Therapeutic Meeples: Social Anxiety and Playspaces

In this article of Therapeutic Meeples, we enter into the space of Social Anxiety, and how board games can bring out thoughts of possibilities and opportunities within our lives.

I touched on Social Anxiety briefly in another post, but wanted to dive more deeply into it. Also giving a shout out to Chad for his insight on a previous post about how werewolf/mafia can be a divisive game without properly explaining the ins and outs.

According to the DSM-5, (Diagnostic and Statistical Manual of Mental Disorders, fifth edition), there are a total of ten diagnostic criteria for Social Anxiety disorder :

  1. fear or anxiety specific to social settings, in which a person feels noticed, observed, or scrutinized. In an adult, this could include a first date, a job interview, meeting someone for the first time,delivering an oral presentation, or speaking in a class or meeting. In children, the phobic/avoidant behaviors must occur in settings with peers, rather than adult interactions, and will be expressed in terms of age appropriate distress, such as cringing, crying, or otherwise displaying obvious fear or discomfort.
  2. typically the individual will fear that they will display their anxiety and experience social rejection,
  3. social interaction will consistently provoke distress,
  4. social interactions are either avoided, or painfully and reluctantly endured,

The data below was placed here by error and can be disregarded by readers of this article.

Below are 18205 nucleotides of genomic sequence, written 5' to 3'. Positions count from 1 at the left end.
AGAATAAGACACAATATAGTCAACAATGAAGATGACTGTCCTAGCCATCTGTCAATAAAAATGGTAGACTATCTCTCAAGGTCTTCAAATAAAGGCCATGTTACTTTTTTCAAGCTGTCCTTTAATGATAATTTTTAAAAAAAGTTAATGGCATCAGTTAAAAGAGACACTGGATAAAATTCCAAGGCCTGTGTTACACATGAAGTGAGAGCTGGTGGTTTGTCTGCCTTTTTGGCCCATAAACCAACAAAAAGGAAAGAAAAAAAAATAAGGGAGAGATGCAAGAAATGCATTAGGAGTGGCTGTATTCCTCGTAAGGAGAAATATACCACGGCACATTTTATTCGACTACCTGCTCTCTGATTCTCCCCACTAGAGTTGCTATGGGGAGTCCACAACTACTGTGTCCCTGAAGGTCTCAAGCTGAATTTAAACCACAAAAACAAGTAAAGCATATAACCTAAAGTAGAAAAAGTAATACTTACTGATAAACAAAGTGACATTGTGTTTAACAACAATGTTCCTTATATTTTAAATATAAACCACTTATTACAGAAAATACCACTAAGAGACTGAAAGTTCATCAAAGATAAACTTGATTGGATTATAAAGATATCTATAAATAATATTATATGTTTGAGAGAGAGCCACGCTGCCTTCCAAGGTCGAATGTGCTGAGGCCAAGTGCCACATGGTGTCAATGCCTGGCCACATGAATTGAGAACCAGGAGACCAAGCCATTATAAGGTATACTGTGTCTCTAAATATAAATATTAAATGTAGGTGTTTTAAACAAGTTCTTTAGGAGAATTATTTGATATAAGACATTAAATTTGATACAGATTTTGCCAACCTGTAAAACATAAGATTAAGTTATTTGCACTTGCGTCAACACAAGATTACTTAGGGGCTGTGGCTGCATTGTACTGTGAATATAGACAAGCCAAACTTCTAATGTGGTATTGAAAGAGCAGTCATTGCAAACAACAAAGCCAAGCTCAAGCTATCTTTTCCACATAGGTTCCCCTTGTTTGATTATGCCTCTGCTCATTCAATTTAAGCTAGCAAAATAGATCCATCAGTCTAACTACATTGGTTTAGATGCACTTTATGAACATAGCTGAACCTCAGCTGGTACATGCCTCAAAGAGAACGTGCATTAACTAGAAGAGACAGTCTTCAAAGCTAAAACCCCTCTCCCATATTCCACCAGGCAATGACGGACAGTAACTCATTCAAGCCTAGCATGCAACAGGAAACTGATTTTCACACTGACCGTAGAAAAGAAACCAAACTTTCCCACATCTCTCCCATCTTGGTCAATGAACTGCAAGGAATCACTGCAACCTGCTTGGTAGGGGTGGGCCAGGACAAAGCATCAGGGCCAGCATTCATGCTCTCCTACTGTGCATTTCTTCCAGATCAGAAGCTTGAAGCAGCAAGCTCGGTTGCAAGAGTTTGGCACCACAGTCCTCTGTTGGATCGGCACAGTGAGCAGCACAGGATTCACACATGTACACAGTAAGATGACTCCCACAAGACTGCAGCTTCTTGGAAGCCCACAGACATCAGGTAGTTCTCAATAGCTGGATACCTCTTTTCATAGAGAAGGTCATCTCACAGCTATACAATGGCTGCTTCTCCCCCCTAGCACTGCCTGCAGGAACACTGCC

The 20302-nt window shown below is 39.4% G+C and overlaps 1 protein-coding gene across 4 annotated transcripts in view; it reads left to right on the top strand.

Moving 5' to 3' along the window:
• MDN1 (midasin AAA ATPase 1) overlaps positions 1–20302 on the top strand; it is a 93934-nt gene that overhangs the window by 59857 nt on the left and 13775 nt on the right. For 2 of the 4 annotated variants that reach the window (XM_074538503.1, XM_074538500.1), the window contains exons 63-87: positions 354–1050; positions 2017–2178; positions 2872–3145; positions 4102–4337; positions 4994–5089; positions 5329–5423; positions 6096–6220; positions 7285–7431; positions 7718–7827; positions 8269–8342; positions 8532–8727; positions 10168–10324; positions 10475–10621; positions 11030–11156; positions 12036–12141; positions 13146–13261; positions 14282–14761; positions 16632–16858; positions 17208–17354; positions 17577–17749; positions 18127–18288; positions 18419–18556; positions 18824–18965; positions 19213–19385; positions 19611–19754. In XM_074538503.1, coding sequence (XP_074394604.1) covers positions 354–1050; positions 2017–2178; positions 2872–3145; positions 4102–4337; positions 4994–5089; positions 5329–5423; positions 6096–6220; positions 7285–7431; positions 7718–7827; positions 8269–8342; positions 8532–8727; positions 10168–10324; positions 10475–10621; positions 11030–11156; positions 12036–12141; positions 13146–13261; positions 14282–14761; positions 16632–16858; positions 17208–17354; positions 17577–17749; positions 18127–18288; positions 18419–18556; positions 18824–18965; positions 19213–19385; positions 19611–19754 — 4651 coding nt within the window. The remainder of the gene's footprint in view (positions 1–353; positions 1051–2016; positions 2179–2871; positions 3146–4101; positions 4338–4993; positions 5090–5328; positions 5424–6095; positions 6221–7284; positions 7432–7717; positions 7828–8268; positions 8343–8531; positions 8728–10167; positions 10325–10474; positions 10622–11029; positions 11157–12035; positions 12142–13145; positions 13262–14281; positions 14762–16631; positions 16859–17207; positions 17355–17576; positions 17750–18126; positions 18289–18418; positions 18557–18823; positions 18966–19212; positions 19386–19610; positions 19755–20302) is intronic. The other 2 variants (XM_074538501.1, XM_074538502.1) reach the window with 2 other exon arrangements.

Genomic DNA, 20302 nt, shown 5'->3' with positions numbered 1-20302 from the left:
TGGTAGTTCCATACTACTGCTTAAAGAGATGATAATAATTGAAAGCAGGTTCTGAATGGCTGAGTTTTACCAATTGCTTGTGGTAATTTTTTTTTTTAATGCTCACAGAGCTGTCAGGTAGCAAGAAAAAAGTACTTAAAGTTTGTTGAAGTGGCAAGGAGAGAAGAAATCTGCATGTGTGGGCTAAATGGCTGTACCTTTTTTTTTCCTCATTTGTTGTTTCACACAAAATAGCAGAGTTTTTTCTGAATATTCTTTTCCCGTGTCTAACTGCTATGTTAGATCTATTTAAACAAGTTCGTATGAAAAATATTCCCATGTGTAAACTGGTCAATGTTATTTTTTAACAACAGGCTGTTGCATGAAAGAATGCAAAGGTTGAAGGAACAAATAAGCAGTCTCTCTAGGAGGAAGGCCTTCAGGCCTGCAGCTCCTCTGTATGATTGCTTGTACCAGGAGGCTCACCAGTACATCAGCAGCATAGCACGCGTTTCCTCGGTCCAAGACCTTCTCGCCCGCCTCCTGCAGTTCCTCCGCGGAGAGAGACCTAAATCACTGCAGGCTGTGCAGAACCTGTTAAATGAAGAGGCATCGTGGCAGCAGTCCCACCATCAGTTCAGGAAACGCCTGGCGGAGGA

5. the fear and anxiety will be grossly disproportionate to the actual situation,
  6. the fear, anxiety or other distress around social situations will persist for six months or longer and
  7. cause personal distress and impairment of functioning in one or more domains, such as interpersonal or occupational functioning,
  8. the fear or anxiety cannot be attributed to a medical disorder, substance use, or adverse medication effects or
  9. another mental disorder, and
  10. if another medical condition is present which may cause the individual to be excessively self-conscious e.g., prominent facial scar, the fear and anxiety are either unrelated, or disproportionate. The clinician may also include the specifier that the social anxiety is performance situation specific – e.g., oral presentations (American Psychiatric Association, 2013).

This is interesting to me as it ignores some subtleties in socially anxious folks. To be fair, this is also the DSM definition so it points toward pathology.